Cutcliffe arrived at Duke with the reputation as an offensive specialist, especially as a quarterback guru. He mentored Super Bowl MVPs Peyton and Eli Manning in college, prepared current Tennessee quarterback Eric Ainge for the NFL and turned unheralded Tee Martin into a national championship QB.
It will be interesting to see what kind of impact Cutcliffe will have on Duke's rising junior quarterback Thaddeus Lewis, a player the new coach compared to Martin. Lewis has thrown for 4,564 yards in two seasons at Duke. Just three players in ACC history threw for more yards through their sophomore season. A year ago, Lewis completed 55 percent of his passes and threw 21 TDs and 10 interceptions.
On the other hand, Lewis has led Duke to just one win in 23 career starts.
"He has one of the skills that they all had to have the ability to see, a natural vision," Cutcliffe said. "I was surprised, being no taller than he is. But his anticipation is good. He's got a nice feel for seams and zones. We've got to improve his accuracy for him to be as good as he can possibly be."
That's something Cutcliffe and QB coach/offensive coordinator Kurt Roper will be working to correct in the months leading up to the start of preseason practice in August. But it's just one of many jobs still facing the new staff.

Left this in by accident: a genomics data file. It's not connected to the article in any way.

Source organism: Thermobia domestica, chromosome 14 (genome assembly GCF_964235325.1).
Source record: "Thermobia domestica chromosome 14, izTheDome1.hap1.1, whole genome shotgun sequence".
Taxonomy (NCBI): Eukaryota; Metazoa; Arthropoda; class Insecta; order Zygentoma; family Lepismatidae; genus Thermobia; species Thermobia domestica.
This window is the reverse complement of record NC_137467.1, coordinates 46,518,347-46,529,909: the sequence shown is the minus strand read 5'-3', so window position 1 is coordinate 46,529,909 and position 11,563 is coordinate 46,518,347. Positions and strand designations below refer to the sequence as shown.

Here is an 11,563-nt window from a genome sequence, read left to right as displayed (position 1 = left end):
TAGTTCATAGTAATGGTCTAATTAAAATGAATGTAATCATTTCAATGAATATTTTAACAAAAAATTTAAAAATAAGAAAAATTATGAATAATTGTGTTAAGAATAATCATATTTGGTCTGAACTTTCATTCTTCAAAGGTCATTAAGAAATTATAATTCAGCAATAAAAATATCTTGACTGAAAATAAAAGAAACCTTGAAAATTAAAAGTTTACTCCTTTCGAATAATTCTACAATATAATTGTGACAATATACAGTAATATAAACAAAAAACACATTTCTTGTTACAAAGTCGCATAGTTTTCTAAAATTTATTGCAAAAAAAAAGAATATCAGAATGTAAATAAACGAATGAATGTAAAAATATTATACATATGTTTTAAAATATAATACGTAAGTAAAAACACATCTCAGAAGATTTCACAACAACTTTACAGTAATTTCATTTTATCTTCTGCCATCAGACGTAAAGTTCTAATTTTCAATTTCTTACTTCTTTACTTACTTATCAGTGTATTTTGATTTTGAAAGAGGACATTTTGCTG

"We've got a lot of concerns," Cutcliffe said at the conclusion of spring practice. "We've got a lot of holes, but we did make progress."
The first-year coach didn't waste much of his 15-day spring practice window installing and fine-tuning his offense. He was more concerned with evaluating talent and teaching his players to work and play at a new tempo. The team's four scrimmages, including the spring game, were remarkably "vanilla," to use Cutcliffe's description. He wasn't surprised or disappointed when the defense absolutely dominated the Blue-White Game.
"I still believe that you win championships with defense and the kicking game," Cutcliffe said. "We're going to take that approach defense and the kicking game first. ... They get first choice of everything."
Kicking breakdowns directly cost Duke two ACC wins in the last two seasons and contributed heavily to three or four more losses. Strong-legged Joe Surgan remained an enigma after a spring that saw him boom a 55-yard field goal in one scrimmage, then mis-hit a shorter kick the next time out a wobbling knuckleball that never got more than eight feet off the ground. Nick Maggio offers a slightly more consistent alternative, but he lacks range.
"Our kicking game has been atrocious here," Cutcliffe said. "To be honest with you, I was hoping that we would be further ahead. The inconsistency is going to get you beat time after time after time. We don't have a punter, a placekicker or a snapper. The only thing I'm settled on is who our holder is, and I think he's great!"
Cutcliffe might be forced to rely on incoming recruit Paul Asack, the younger brother of backup quarterback Zack Asack, as his primary kicker.